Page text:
-A constant criticism of the opening round game, or play-in game as it is often referred to, is that the last two at-large teams selected for the field should play in it rather than two teams who won their conference championships. The reason the NCAA does not do it that way is because this game is technically not a play-in game at all. It is an NCAA Championship Tournament game. This game tonight is every bit a part of the NCAA Tournament as the California vs Oregon State game was a part of the Pac Ten Tournament. The media and fans are the ones that dubbed it a play-in game, and maybe for all practical purposes it is a play-in game, but for technical purposes it is not.

The reason we have this game is because in 2001, the Mountain West Conference became eligible for an automatic bid to the NCAA Tournament. All the teams currently in the Mountain West used to be part of the Western Athletic Conference (WAC), which was a 16 team league at the time. The league split in half, but because the Mountain West was a brand new conference, it would not get an automatic bid into championship play until it’s fourth year of existence. It wasn’t that big of a deal because the champion of the MWC was always in a position to get an at-large and never needed an automatic bid to make the NCAA Tournament. Once it did become eligible, the NCAA simply didn’t like the idea of reducing the number of at-large bids from 34 to 33, so they simply opted to expand the field by one team.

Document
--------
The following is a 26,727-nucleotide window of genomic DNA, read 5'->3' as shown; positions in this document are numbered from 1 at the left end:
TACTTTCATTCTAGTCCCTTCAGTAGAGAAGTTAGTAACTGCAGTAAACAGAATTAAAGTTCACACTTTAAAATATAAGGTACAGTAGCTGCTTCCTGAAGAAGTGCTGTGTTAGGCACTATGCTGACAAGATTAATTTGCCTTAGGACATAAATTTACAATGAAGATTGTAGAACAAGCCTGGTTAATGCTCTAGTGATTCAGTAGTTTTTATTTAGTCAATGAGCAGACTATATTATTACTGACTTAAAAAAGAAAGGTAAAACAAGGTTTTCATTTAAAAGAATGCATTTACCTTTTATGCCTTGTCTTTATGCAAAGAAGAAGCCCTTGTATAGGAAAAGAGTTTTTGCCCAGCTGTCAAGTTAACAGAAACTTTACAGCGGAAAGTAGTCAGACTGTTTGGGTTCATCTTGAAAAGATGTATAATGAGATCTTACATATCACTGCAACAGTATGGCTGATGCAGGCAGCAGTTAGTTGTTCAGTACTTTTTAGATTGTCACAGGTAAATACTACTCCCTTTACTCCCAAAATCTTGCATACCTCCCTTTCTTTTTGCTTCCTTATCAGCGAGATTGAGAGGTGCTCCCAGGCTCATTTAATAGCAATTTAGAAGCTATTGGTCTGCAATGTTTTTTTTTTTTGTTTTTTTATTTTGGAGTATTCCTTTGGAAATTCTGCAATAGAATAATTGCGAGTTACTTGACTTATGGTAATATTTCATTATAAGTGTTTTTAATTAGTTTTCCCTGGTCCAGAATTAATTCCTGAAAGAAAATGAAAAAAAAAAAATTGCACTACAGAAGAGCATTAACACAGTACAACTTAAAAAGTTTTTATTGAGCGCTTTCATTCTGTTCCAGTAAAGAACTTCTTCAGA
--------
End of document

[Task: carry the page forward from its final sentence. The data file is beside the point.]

Personally, I thought it was just fine at 64, and I didn’t feel that the Mountain West getting an automatic bid was taking an at-large bid away from anyone because the MWC’s champion is always in a position to make the field anyway. Hoever, now that we’ve had it for a few years I must admit that I do enjoy watching the game. If they ever did away with it I wouldn’t miss it, but there is a better chance that they’ll expand the field again to either 66 or 68 teams before they reduce it back down to 64. NCAA bylaws state that more than half the teams in the field must be at-large teams, so if there is ever a conference shakeup where the Big East splits in half, or if the new United Conference becomes eligible for a bid, the field would likely expand by a team or two again.

-I will be analyzing each NCAA Tournament game round by round, as well as picking the winner…or attempting to anyways.


-FLORIDA A&M VS NIAGARA (pick-Niagara). To be honest, I’m surprised that Niagara is even in this game. I felt that their credentials were better than the other teams who are seeded #16. They enter this game on an 11 game winning streak, and I believe that will continue today (although I’d be shocked if it went any further than that). FAMU has won seven of eight, and won a big game to get here, but they play in the worst div1 conference and I simply don’t believe their team is as good as Niagara’s. Most teams aren’t happy to be in this game, but the winner of it gets a chance to say something that half the teams in the NCAA Tournament won’t be able to say, and that’s that they won an NCAA Tournament game.